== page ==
Liked by 1 person

  7. I don’t consider his outfit garish. Colin Baker’s 6th Doctor’s outfit was garish.
    Perhaps they wanted to make his occupation a bit more ambiguous. If he’s too obviously a pimp and Superman doesn’t have him arrested, it appears that either Superman’s so truly unsophisticated as to not understand that the man is a pimp or doesn’t consider prostitution a crime worthy of his time. Not good either way.
    Of course, this hardly registered to me at all when I watched it but now that Danny has pointed it out, I’m fixated on the fate of those two black women who hardly get any screen time.


  8. Danny —

    You touch upon a common feeling Black kids (myself included) felt when watching these movies. We didn’t exist, even in a fantasy. There were times in my youth where I resented Superman bc here was a guy from another planet, even another galaxy, and he fit in more easily than I did. (One reason I enjoyed Spider-Man was his essential outcast state.)

    I usually chafe at the “this was a product of its time” comments because, well, I was also a product of that time so it feels as if my actual lived experience is dismissed. 1978 wasn’t that long ago, and I appreciate your thoughts on the erasure of Black people in Metropolis, which is otherwise New York City. Black people tended to only exist as a criminal element.

    One ongoing challenge with superheroes is that so many were created in a time where minorities were invisible. If you are “racially accurate” you wind up with a very white (and straight) cast, which is usually out of step with how a new property would be written, cast today. Yet, there is often resistance when even smaller roles are diversified.

    THE BATMAN has a Black Jim Gordon and Selina Kyle, which isn’t that unusual for a modern film released in 2021.

    Liked by 5 people

    1. I agree with the “it was the times” argument: a more accurate statement would be “it was the times as the power structure wanted it to be.”


      1. I also think “It was the times”, but to be honest I have never once thought the character was a pimp. I just thought it was 1978 and that was how cool people dressed in 1978!

        But you know, this was a Superman thing. In the Superboy series the question came up about why there were no black people in the 30th Century stories and they actually thought it was a good answer to say that they all left and went to live on an island by themselves!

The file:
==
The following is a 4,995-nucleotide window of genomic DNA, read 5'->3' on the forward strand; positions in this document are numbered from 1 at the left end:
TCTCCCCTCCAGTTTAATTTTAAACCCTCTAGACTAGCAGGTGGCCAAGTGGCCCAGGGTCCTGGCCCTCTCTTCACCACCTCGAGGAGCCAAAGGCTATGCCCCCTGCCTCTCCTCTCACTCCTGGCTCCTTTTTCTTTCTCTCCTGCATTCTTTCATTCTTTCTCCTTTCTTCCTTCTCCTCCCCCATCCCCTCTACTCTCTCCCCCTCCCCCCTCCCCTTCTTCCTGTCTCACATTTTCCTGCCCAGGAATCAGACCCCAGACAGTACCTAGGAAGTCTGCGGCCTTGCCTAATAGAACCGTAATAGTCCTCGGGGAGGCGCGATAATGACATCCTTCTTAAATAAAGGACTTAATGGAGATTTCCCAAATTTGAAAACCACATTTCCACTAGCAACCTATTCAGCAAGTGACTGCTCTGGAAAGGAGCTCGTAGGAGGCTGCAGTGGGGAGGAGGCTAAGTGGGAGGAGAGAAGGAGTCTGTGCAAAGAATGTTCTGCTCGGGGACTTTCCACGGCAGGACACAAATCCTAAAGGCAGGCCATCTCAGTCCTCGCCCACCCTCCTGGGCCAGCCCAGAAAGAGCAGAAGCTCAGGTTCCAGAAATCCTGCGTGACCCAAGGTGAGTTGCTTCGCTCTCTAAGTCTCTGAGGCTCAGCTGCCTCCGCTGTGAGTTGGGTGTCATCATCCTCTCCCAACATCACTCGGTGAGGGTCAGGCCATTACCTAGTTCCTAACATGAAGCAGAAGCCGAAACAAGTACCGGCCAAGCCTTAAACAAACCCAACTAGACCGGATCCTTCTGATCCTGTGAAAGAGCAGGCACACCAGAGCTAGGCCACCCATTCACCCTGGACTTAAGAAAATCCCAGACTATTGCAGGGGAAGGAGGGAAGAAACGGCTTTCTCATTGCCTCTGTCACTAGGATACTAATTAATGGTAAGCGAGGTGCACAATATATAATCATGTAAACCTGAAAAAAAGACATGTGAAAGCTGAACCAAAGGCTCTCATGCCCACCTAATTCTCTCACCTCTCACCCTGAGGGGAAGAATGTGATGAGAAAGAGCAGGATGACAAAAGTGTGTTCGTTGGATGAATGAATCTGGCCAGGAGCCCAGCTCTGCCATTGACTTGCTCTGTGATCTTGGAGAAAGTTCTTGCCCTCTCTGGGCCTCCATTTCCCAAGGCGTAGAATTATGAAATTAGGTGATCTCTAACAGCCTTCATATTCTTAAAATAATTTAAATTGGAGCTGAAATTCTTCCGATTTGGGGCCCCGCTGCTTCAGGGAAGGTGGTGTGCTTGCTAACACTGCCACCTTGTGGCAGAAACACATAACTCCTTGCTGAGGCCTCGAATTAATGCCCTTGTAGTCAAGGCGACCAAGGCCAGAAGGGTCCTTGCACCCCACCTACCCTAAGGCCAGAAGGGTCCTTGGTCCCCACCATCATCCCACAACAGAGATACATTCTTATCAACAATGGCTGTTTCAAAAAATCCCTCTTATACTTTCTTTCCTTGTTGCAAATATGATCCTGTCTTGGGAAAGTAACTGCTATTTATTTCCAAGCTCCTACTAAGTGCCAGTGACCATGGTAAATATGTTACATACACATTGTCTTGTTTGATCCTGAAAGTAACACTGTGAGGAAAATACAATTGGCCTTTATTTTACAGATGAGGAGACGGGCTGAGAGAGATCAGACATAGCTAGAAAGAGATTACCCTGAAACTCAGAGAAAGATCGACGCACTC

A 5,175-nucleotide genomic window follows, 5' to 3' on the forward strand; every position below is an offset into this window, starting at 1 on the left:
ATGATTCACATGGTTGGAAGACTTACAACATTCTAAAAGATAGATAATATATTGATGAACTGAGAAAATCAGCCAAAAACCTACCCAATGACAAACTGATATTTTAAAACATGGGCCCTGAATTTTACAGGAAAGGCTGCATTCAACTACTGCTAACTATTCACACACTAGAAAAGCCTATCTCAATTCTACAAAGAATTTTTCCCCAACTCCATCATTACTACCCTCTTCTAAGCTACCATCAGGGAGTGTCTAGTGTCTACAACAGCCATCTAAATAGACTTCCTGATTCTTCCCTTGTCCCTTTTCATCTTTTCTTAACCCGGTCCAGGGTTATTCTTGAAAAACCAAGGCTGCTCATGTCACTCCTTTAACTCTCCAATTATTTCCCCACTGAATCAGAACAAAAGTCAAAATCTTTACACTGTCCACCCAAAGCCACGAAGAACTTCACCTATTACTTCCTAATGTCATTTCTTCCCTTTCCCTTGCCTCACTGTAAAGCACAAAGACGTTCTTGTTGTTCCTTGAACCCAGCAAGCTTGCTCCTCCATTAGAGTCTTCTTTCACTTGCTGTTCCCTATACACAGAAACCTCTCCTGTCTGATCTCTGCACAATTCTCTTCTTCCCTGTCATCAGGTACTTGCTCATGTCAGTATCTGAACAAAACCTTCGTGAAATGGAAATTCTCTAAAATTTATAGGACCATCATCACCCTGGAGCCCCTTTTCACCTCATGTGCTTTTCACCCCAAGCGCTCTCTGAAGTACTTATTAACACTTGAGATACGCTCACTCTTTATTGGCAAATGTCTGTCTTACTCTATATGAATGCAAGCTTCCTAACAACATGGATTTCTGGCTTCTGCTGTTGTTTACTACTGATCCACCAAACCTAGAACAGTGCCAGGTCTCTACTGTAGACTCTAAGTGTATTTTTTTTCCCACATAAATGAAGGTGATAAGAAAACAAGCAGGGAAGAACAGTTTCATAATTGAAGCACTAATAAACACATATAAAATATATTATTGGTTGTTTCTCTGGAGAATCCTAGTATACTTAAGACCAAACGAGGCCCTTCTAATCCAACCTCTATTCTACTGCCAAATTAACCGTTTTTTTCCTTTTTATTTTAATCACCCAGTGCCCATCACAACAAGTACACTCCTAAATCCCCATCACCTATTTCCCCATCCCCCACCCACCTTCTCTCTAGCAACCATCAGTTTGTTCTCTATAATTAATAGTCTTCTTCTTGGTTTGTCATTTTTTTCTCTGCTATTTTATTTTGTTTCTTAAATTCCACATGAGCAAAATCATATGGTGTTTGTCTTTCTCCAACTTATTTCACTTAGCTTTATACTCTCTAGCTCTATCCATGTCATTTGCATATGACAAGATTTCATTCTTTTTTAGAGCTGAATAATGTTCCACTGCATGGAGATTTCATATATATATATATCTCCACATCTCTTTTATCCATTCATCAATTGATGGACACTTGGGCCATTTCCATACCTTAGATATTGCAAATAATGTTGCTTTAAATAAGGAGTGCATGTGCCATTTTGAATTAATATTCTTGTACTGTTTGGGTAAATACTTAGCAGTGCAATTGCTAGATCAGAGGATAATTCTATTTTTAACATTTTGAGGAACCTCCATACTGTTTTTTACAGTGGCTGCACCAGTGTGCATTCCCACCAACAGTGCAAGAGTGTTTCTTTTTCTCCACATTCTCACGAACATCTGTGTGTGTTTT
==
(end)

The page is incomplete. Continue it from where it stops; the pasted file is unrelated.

Google “Tyroc” and see!

        Liked by 1 person

    2. Yeah, I was surprised when I went and looked for how many Black people there were in the movie. I knew that this was the only speaking part, but I didn’t realize that there were so few, even in the background. There are a lot of cops in this movie, and I think it was common even in the late 70s to have some Black actors in those kinds of roles.

      Liked by 1 person

      1. Oh, I just realized that there are a couple non-speaking cops — I’m currently writing about the car chase scene, and the cop in the passenger seat of the police car is Black. There’s also another Black cop in the background of the police station after the car chase. But there’s just two of them and they don’t get lines; all of the cops that get speaking roles are white. Still, I want to correct the record.

        Liked by 3 people

    3. I didn’t know that the new Selina Kyle is to be Black. Let’s not forget Eartha Kit as Catwoman in the 60s. (Though it’s sad that all hints of romance ended when she replaced Julie Newmar)


      1. Fortunately Zoe Kravitz is everything that Halle Berry could have been, but with good writing behind her.


  9. There were almost no Black characters in the Superman comic books in 1978, but they did have the Black weatherman on the WGBS news team, Oscar Asherman. He rarely was pictured and never played a key role in any stories. I noticed in the Daily Planet scene when Perry is giving marching orders to the staff, there is a Black woman, unnamed, no lines.